By Shirley Lindahl
Edited by Jerry Rutherford
One of the last "chores" in completing the work was laying the tile floor. It was done by the members of the Kerchief and Kalico Square Dance Club in appreciation for the use of the room. In the late '40's square dancing was having a re-birth in the Northwest. When Reverend Don Mills, a square dance caller, arrived in town and found very few square dancers he decided to teach it. The Lake Washington School District offered the use of the gym as an adult education recreation program. Interest was high and the class taught by Reverend Mills soon formed Kerchief and Kalico Square Dance Club.. With the prospect of the use of the larger area they helped finish it in such a manner that it would be suitable for dancing.
Several of the church members who included Ed Hjorth, Tremaine McGinty and Herb Wilkinson learned to be callers with instruction from Reverend Mills. Other members who were charter members of the group included Clare & Ethel Crowe, Ruth & Bob Wiesen. Joining a few years later were Merle & Ellen Zigler (who still dance) and George & Shirley Lindahl.
The new section of the building was dedicated on May 14, 1950. Winifred Johnson suggested the name Fellowship Hall which was readily accepted by the members. Jean Proudfoot was in charge of the celebration which was combined with a party for John Nelson's 90th birthday. "The congregation gave him a rocking chair as a thank you for all his work for many years on the church building. It was supposed to be a subtle hint for him to take it easy. But I am afraid the rest of the family used it more than he ever did," exclaimed his daughter, Enid Johnston. She also said that she doubted that most of the people knew that he had single-handed put the church bell into place 10 years earlier. He had built the cribbing to get it hung just right. Asked why he didn't ask for help, the spunky Swede replied, "Wasn't anybody around to ask."
An officer's retreat was held the afternoon and evening of August 26 to coordinate the year's church activities. Plans were made to have coffee hours after church service and it was agreed to have classes for mothers of the nursery children.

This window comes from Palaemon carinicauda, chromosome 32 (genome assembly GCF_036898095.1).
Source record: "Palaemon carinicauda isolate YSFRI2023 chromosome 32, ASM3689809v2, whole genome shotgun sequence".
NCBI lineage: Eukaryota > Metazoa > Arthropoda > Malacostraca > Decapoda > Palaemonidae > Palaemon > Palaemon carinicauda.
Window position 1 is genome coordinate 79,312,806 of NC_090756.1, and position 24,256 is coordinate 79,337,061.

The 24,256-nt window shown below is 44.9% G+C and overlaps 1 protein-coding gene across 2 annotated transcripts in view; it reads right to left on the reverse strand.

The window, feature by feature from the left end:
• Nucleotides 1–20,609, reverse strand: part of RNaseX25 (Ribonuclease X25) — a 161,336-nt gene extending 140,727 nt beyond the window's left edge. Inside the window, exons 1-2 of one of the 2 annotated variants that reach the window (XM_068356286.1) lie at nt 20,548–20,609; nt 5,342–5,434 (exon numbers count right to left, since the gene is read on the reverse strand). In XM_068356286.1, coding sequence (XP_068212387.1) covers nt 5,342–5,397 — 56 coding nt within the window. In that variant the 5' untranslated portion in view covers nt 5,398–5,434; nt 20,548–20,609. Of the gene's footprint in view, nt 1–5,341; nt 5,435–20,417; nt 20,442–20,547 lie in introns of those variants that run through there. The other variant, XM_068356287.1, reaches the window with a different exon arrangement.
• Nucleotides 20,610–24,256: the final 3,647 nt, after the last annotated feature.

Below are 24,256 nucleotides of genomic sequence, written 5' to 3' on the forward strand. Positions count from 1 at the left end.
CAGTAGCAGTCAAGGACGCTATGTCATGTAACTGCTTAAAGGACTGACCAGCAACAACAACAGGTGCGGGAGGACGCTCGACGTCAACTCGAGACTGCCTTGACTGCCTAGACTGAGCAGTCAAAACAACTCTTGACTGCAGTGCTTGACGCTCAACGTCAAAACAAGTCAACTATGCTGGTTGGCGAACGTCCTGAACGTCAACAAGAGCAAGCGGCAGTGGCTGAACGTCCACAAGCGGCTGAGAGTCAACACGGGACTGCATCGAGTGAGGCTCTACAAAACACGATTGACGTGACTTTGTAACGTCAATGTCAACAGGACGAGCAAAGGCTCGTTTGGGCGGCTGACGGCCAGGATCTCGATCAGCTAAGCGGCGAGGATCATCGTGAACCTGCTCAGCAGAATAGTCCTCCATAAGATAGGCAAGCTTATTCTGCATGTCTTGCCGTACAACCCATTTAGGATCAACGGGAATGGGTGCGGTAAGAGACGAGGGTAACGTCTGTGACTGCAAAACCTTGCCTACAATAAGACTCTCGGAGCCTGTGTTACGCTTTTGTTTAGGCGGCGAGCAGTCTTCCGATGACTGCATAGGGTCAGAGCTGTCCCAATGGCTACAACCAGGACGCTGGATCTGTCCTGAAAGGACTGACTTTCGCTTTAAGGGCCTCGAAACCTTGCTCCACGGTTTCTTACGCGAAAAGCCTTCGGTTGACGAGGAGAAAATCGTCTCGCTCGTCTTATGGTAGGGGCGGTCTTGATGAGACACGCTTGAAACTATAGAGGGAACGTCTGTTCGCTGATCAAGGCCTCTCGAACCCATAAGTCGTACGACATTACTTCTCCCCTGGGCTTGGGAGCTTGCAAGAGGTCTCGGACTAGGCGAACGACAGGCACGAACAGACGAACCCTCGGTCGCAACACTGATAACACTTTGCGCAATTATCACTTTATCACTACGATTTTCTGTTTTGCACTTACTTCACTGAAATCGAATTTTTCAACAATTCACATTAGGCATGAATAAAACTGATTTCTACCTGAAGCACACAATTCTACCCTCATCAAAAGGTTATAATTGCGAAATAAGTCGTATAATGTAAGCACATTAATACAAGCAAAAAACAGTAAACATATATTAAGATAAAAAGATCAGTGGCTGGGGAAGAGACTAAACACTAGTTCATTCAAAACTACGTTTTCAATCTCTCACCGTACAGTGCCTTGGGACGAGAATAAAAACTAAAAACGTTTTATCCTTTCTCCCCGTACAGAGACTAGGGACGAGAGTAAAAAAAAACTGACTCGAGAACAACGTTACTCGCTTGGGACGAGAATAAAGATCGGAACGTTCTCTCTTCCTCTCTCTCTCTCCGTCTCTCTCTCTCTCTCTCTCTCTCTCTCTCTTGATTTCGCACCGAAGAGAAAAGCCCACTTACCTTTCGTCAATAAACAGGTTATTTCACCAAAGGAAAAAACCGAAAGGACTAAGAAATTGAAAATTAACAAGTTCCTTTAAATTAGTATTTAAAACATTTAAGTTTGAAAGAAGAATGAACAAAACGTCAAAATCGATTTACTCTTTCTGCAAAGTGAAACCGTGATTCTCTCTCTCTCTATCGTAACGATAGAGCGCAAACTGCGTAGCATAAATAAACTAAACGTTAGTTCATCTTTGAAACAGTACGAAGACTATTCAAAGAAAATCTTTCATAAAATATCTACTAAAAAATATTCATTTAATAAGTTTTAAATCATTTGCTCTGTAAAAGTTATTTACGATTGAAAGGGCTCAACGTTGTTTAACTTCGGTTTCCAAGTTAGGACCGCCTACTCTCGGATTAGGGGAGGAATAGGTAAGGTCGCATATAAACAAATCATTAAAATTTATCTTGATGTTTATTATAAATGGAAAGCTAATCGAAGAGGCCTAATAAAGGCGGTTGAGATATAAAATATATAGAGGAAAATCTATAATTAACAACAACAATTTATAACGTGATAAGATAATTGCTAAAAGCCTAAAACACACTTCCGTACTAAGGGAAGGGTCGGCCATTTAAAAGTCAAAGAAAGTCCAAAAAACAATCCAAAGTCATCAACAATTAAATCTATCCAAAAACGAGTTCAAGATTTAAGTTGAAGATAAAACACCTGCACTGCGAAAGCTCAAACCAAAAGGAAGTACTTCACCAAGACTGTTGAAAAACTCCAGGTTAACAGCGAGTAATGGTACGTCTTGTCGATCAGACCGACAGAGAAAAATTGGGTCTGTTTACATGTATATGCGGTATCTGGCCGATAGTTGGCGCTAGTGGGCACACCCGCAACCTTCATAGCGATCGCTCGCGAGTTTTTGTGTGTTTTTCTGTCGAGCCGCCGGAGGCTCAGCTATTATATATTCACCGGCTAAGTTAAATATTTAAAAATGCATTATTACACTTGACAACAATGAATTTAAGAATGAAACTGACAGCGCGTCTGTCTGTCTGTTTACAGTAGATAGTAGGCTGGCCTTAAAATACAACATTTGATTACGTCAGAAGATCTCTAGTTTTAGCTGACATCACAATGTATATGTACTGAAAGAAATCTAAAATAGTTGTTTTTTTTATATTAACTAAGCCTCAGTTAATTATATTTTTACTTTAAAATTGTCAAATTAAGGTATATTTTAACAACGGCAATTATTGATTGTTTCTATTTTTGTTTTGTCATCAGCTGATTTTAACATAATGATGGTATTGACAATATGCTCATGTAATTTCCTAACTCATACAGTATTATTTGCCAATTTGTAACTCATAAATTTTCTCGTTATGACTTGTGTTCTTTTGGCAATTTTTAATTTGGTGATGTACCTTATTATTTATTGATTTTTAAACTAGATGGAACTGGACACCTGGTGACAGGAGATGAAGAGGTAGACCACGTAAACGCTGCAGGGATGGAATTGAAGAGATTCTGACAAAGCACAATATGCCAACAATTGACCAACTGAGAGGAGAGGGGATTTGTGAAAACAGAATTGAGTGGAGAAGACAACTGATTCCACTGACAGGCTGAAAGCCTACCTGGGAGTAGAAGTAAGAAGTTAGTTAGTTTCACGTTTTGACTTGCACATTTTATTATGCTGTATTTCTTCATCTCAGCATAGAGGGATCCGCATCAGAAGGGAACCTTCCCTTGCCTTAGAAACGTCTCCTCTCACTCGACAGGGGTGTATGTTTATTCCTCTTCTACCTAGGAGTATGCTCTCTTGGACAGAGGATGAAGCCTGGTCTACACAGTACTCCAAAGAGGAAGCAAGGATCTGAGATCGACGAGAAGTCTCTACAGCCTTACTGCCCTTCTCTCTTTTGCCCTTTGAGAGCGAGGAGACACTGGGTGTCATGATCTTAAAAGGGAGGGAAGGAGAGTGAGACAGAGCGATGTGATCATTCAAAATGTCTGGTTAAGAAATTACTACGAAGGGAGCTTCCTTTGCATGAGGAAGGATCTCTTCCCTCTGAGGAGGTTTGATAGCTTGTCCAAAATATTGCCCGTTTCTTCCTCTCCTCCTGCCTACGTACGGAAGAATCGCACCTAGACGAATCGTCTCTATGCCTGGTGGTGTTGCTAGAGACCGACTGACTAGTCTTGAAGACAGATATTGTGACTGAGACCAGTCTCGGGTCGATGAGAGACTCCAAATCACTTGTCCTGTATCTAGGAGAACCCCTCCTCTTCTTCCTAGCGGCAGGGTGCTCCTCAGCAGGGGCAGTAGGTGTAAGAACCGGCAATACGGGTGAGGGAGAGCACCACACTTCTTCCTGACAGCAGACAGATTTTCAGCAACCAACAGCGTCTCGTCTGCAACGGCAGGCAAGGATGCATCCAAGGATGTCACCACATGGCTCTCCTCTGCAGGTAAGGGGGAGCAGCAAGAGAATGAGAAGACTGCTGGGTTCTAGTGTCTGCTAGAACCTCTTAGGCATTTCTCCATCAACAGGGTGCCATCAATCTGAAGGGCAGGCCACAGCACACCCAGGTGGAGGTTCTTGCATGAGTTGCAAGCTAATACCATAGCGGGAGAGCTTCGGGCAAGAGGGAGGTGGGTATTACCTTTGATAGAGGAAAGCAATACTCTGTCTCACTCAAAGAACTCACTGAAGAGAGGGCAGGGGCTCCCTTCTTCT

Sunday School Superintendent Herb Wilkinson reported that we finally had enough room for 250 students. Expenses for completion of Fellowship Hall had exceeded the estimate by $3000.
The first record of a candlelight Christmas eve service appears in 1950. The choir presented their program in the morning service and Pilgrim Fellowship planned the 11:30 pm service with the Junior Choir singing.
Membership was approaching 500 in 1950. One valued member, Irving Gates, Pam Owens' grandfather, died this year. For over 30 years he had given unselfishly of his time in every possible manner. His home on First Street was just a few blocks from the church to which he was devoted so he walked over to do little chores that he felt needed attention. As a fitting tribute the Memorial Fund in his name was used to landscape and beautify the church grounds.
Junior High Pilgrim Fellowship was led by Gordon Dick, Eastside YMCA secretary. Reverend Mills was dean of both the Senior High Camp and Officer's Workshop Camp at N-Sid-Sen with the Kirkland youth well represented. Florence Gildow and Tremaine McGinty were on the staff for the camp at Seabeck. The High School Pilgrim Fellowship was the second largest in the state that year and often averaged 45 young people in church on a Sunday morning.
Reverend Mills 6 week bible class was well attended. The coffee hours were proving successful
for the fellowship they provided. Each Women's Federation Circle took one Sunday with the
Pilgrim Fellowship group taking any fifth Sunday.